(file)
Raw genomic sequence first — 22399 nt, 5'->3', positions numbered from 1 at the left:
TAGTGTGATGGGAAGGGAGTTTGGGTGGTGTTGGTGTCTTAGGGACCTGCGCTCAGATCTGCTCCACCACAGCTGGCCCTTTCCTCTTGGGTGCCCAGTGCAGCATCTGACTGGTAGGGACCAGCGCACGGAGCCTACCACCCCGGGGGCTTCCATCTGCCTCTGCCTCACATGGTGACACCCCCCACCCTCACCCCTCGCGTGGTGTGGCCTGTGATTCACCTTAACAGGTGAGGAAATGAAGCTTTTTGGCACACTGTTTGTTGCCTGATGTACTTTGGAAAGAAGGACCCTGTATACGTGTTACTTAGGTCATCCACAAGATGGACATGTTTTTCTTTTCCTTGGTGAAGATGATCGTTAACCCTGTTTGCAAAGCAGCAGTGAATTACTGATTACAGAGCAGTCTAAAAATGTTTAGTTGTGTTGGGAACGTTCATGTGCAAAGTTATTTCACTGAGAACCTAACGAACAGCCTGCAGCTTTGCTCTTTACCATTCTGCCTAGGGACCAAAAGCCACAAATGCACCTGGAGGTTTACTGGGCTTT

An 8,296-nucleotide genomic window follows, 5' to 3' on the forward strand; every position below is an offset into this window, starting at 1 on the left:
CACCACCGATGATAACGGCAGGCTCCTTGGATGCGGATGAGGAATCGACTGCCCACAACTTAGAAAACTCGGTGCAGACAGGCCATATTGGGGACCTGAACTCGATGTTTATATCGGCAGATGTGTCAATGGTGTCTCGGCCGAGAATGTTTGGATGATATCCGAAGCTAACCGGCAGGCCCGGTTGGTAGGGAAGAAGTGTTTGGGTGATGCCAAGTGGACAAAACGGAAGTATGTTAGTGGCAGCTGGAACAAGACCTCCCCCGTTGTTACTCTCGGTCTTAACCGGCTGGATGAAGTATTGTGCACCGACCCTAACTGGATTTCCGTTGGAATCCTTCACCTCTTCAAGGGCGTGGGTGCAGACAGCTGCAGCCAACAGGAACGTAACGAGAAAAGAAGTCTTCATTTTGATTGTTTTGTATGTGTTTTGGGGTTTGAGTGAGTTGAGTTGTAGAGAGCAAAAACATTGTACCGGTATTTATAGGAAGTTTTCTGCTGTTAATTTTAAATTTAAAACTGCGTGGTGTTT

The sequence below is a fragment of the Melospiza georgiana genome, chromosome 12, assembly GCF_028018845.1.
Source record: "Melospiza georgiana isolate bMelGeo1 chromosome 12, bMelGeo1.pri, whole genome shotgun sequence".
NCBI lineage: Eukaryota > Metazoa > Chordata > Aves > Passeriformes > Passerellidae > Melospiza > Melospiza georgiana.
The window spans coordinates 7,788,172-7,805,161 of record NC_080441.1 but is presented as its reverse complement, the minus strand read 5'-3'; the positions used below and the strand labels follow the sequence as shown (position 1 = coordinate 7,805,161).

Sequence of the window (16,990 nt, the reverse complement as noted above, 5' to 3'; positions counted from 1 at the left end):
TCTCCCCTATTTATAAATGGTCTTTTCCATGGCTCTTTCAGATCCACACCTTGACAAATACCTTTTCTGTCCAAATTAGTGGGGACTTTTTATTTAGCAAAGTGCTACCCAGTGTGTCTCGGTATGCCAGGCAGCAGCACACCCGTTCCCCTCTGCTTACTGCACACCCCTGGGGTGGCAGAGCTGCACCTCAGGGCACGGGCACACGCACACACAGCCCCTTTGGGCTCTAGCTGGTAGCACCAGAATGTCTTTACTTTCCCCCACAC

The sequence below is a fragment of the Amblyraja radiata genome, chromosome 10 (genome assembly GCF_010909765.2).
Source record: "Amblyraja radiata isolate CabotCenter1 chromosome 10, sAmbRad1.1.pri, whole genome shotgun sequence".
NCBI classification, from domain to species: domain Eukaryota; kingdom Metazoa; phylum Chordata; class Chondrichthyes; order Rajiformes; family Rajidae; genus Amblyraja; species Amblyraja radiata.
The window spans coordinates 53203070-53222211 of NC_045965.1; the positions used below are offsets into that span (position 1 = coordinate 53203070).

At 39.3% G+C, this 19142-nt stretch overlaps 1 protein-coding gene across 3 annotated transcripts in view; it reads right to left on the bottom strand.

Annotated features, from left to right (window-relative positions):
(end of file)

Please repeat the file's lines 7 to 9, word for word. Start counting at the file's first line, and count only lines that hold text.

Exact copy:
NCBI lineage: Eukaryota > Metazoa > Chordata > Aves > Passeriformes > Passerellidae > Melospiza > Melospiza georgiana.
The window spans coordinates 7,788,172-7,805,161 of record NC_080441.1 but is presented as its reverse complement, the minus strand read 5'-3'; the positions used below and the strand labels follow the sequence as shown (position 1 = coordinate 7,805,161).

Sequence of the window (16,990 nt, the reverse complement as noted above, 5' to 3'; positions counted from 1 at the left end):